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Use of an X.500/LDAP directory to support MIXER address mapping.
S. Kille. January 1998.

 
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Network Working Group S. Kille Request for Comments: 2164 Isode Ltd. Obsoletes: 1838 January 1998 Category: Standards Track Use of an X.500/LDAP directory to support MIXER address mapping Status of this Memo This document specifies an Internet standards track protocol for the Internet community, and requests discussion and suggestions for improvements. Please refer to the current edition of the "Internet Official Protocol Standards" (STD 1) for the standardization state and status of this protocol. Distribution of this memo is unlimited. Copyright Notice Copyright (C) The Internet Society (1998). All Rights Reserved. 1 MIXER X.400/RFC 822 Mappings MIXER (RFC 2156) defines an algorithm for use of a set of global mapping between X.400 and RFC 822 addresses [4]. This specification defines how to represent and maintain these mappings (MIXER Conformant Global Address Mappings of MCGAMs) in an X.500 or LDAP directory. Mechanisms for representing OR Address and Domain hierarchies within the DIT are defined in [5, 2]. These techniques are used to define two independent subtrees in the DIT, which contain the mapping information. The benefits of this approach are: 1. The mapping information is kept in a clearly defined area which can be widely replicated in an efficient manner. The tree is constrained to hold only information needed to support the mapping. This is important as gateways need good access to the entire mapping. 2. It facilitates migration from a table-based approach. 3. It handles the issues of "missing components" in a natural manner. An alternative approach which is not taken is to locate the information in the routing subtrees. The benefits of this would be: Kille Standards Track [Page 1]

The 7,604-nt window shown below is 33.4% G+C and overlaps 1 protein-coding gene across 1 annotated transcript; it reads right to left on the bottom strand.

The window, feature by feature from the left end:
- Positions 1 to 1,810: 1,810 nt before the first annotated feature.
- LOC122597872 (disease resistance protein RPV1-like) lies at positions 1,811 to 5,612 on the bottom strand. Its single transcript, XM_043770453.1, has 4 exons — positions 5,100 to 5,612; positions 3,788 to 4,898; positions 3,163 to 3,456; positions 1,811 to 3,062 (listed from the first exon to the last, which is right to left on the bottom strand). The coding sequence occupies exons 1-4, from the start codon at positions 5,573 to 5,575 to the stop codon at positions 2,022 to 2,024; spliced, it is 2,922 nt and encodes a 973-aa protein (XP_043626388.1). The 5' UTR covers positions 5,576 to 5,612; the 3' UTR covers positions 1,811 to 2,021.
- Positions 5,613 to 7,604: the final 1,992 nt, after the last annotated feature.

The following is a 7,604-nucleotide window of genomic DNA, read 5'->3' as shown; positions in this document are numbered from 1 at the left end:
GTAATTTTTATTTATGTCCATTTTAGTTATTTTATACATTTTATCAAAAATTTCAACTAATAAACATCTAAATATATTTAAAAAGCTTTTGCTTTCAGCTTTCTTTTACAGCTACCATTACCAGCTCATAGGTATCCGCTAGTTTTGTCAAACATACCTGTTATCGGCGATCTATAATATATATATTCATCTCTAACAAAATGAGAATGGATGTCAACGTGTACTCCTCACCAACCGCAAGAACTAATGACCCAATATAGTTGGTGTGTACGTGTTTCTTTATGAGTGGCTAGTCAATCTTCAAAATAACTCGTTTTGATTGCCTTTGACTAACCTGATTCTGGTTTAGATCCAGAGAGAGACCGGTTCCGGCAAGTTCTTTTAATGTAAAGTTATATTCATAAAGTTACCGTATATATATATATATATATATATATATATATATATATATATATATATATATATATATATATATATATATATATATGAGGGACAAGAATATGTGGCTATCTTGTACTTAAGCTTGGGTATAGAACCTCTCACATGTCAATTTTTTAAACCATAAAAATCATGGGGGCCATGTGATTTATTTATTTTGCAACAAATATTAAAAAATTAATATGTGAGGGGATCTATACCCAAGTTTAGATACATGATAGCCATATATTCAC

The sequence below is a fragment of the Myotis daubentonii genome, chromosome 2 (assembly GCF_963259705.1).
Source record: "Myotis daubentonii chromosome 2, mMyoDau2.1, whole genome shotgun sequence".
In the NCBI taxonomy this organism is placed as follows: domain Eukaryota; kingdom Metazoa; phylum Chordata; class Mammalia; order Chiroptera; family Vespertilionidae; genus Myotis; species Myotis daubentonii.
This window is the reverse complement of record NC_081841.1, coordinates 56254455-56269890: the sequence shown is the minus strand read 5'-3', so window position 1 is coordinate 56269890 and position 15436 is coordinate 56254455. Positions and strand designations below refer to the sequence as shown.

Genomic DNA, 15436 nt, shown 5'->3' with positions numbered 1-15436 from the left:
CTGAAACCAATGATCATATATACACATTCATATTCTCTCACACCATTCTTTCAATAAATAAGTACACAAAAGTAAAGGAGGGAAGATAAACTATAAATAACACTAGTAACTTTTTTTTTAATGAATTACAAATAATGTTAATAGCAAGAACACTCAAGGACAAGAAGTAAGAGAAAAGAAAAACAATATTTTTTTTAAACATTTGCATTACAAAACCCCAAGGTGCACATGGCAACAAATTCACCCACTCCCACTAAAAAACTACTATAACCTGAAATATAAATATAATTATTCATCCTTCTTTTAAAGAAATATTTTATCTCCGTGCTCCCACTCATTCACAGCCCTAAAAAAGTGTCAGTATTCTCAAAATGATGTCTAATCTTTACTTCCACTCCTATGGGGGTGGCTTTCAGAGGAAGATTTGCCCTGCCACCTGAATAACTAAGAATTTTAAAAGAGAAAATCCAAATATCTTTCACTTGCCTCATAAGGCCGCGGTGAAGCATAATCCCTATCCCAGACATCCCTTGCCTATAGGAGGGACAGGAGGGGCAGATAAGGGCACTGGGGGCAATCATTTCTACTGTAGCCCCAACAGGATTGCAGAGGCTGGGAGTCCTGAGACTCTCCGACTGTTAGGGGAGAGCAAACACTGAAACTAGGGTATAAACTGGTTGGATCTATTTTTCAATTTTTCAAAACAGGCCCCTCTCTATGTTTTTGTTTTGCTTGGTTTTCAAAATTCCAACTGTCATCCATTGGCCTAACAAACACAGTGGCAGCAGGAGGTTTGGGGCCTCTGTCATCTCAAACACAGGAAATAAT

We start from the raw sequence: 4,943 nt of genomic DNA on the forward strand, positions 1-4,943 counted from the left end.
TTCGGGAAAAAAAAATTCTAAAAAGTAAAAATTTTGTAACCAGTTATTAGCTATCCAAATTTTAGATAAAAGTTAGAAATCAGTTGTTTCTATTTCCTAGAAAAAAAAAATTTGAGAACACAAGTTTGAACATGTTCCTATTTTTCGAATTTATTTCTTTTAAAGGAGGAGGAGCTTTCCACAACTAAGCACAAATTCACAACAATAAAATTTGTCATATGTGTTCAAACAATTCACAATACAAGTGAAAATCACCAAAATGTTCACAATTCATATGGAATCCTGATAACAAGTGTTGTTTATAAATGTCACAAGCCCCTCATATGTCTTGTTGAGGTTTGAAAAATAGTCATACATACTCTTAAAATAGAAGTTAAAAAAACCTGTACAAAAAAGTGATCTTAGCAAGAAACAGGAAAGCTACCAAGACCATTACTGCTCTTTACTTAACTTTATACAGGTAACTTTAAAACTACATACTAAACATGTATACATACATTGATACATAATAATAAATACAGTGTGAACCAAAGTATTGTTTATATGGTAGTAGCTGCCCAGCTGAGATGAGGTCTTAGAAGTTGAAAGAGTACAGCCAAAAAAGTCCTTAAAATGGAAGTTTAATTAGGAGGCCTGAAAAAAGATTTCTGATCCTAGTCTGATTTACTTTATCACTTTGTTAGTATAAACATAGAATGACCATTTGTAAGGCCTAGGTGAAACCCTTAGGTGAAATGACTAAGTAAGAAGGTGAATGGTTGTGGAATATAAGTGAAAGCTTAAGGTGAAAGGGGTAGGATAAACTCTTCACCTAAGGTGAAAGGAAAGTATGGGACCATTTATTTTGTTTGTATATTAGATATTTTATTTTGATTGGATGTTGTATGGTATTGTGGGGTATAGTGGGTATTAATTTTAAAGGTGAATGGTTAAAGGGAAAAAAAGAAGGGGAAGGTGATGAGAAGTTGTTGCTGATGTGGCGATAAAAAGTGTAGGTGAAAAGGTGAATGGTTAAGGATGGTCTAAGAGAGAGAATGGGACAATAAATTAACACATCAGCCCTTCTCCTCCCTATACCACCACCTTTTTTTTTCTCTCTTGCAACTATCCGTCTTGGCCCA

RFC 2164 X.500/LDAP Directory to Support MIXER January 1998 o It is the "natural" location, and will also help to ensure correct administrative authority for a mapping definition. o The tree will usually be accessed for routing, and so it will be efficient for addresses which are being routed. This is not done, as the benefits of the approach proposed are greater. MCGAMs are global. A MIXER gateway may use any set of MCGAMs. A key use of the directory is to enable MIXER gateways to share MCGAMs and to share the effort of maintaining and publishing MCGAMs. This specification and MIXER also recognise that there is not a single unique location for publication of all MCGAMs. This specification allows for multiple sets of MCGAMs to be published. Each set of MCGAMs is published under a single part of the directory. There are four mappings, which are represented by two subtrees located under any part of the DIT. For the examples the location defined below is used: OU=MIXER MCGAMs, O=Zydeco Plc, C=GB These subtree roots are of object class subtree, and use the mechanism for representing subtrees defined in [1]. X.400 to RFC 822 This table gives the equivalence mapping from X.400 to RFC 822. There is an OR Address tree under this. An example entry is: PRMD=Isode, ADMD=Mailnet, C=FI, CN=X.400 to RFC 822, OU=MIXER MCGAMs, O=Zydeco Plc, C=GB RFC 822 to X.400 There is a domain tree under this. This table holds the equivalence mapping from RFC 822 to X.400, and the gateway mapping defined in RFC 1327. An example entry is: DomainComponent=ISODE, DomainComponent=COM, CN=RFC 822 to X.400, OU=MIXER MCGAMs, O=Zydeco Plc, C=GB The values of the table mapping are defined by use of two new object classes, as specified in Figure 1. The objects give pointers to the mapped components. Kille Standards Track [Page 2]